Microsoft must say bye bye to American pie

Those who want to woo the world must learn to speak its languages

In a recent interview, Red Hat's chief executive Matthew Szulik was questioned on whether his company owes a certain amount of its success to a wave of anti-American feeling exacerbated by the US invasion of Iraq.

Although Szulik deftly side-stepped the question, citing "choice" and "flexibility" as more important motivators, the anti-Americanism card is certainly a factor when it comes to the rise and rise of Linux. While its aggressively capitalist behaviour inextricably marks Microsoft as an American business icon, Red Hat and other open-source firms are freed from similar national associations by their mantra of freedom and altruism. Having a Finnish poster-boy inventor doesn't hurt.

The alleged financial savings from open source have certainly played a significant part in the adoption of Linux by European and Asian governments but Microsoft's Americanism can't be ignored. Monopolistic practices aside, Gates et al haven't done much to impress foreign governments of their international credentials. Speaking at the International Geographical Union congress in Glasgow yesterday, Tom Edwards, Microsoft's top man in its Geopolitical Product Strategy team, confessed to a litany of cultural gaffs that have cost the software giant literally millions of dollars over the years.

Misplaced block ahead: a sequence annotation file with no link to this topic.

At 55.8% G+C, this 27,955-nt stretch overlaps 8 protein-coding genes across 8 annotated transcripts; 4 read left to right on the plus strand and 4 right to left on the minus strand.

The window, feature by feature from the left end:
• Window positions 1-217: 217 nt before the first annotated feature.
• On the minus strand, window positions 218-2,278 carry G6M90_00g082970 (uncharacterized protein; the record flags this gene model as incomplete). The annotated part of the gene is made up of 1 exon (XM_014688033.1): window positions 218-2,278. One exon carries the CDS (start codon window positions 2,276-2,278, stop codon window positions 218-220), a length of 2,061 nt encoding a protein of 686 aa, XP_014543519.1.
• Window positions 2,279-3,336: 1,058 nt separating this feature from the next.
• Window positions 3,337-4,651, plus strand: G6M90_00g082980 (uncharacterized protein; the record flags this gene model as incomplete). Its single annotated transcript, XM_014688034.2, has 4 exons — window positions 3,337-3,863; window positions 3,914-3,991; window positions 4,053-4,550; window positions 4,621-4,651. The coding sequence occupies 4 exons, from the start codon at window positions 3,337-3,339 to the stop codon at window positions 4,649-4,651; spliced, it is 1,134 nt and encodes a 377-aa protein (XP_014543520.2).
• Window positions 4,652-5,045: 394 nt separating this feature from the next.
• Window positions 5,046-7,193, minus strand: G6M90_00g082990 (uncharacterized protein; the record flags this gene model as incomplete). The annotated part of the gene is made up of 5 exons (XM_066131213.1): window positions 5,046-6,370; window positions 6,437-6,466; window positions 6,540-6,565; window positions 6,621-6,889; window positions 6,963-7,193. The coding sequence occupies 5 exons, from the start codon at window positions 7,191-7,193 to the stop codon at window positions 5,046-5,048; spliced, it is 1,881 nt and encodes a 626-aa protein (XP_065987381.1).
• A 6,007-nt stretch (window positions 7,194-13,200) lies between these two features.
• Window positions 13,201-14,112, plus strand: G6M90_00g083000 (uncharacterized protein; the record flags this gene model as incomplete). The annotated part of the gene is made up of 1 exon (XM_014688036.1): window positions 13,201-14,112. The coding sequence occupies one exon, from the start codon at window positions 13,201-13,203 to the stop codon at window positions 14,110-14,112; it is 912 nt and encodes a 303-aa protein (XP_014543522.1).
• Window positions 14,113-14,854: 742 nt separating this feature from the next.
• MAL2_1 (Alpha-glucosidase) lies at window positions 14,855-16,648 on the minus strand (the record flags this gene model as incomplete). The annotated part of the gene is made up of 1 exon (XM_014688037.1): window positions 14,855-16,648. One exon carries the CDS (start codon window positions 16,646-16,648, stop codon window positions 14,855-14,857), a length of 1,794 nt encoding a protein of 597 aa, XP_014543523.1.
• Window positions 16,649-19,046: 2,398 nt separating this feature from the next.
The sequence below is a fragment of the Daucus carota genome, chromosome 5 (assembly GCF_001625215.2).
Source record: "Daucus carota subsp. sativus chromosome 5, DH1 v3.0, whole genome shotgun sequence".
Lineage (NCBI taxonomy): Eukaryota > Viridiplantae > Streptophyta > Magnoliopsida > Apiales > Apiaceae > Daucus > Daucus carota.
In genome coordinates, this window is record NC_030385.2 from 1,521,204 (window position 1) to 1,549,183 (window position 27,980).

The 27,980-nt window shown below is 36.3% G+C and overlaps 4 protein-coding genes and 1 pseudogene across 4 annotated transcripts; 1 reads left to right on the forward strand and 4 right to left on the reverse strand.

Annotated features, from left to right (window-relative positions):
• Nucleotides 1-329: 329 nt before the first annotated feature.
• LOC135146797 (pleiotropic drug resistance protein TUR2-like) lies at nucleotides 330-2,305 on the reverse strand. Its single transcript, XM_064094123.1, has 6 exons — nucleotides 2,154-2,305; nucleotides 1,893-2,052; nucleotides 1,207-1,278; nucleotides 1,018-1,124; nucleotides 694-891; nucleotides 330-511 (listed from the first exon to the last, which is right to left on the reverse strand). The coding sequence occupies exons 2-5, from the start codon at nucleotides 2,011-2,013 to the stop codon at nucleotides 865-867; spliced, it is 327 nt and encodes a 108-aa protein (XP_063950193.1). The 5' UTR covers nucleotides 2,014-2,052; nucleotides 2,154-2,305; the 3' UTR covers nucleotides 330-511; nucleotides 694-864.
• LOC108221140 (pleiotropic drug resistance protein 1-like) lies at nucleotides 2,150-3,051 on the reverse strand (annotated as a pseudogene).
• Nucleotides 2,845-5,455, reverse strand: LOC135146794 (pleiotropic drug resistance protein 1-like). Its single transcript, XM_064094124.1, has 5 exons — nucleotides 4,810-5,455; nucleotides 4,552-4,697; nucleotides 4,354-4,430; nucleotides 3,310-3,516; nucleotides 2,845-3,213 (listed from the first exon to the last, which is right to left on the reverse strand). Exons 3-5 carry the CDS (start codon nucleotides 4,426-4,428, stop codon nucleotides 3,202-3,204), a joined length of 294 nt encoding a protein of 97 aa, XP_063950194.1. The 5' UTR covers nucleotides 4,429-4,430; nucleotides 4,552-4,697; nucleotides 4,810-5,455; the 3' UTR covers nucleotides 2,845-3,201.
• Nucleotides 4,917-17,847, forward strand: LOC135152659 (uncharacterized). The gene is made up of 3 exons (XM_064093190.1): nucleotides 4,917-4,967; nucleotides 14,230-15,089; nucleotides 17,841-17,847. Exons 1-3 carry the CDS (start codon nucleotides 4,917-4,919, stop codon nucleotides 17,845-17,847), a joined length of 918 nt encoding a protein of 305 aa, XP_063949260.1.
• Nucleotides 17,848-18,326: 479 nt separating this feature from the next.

One gem occurred when Microsoft designers were colouring in 800,000 pixels on a map of India, and filled eight of them a different shade of green to represent the disputed Kashmiri territory. The difference in greens meant Kashmir was shown as non-Indian and the product was promptly banned in India. Redmond was left to recall all 200,000 copies of the offending Windows 95 software to try and heal the diplomatic wounds. Another gaff saw the Spanish language version of Windows XP, destined for Latin American markets, give users an option to select their gender from not specified, male or "bitch", due to an unfortunate error in translation.

While these foul-ups might appear amusing and inconsequential, they smack of the US isolationism typified by George Bush's down-home folksiness that sits well with home-voters but has left a sour taste in the mouths of the international community. With local software markets saturated, foreign opportunities are vital to Microsoft's continued growth. China's IT sector remains one of the world's bright spots, growing by 20 percent a year. Software sales should hit $30.5bn by 2005, according to IDC. If Microsoft wants a decent slice of this pie, they are going to have to work harder at uncoupling from their US roots or pray hard for a change of administration in November.

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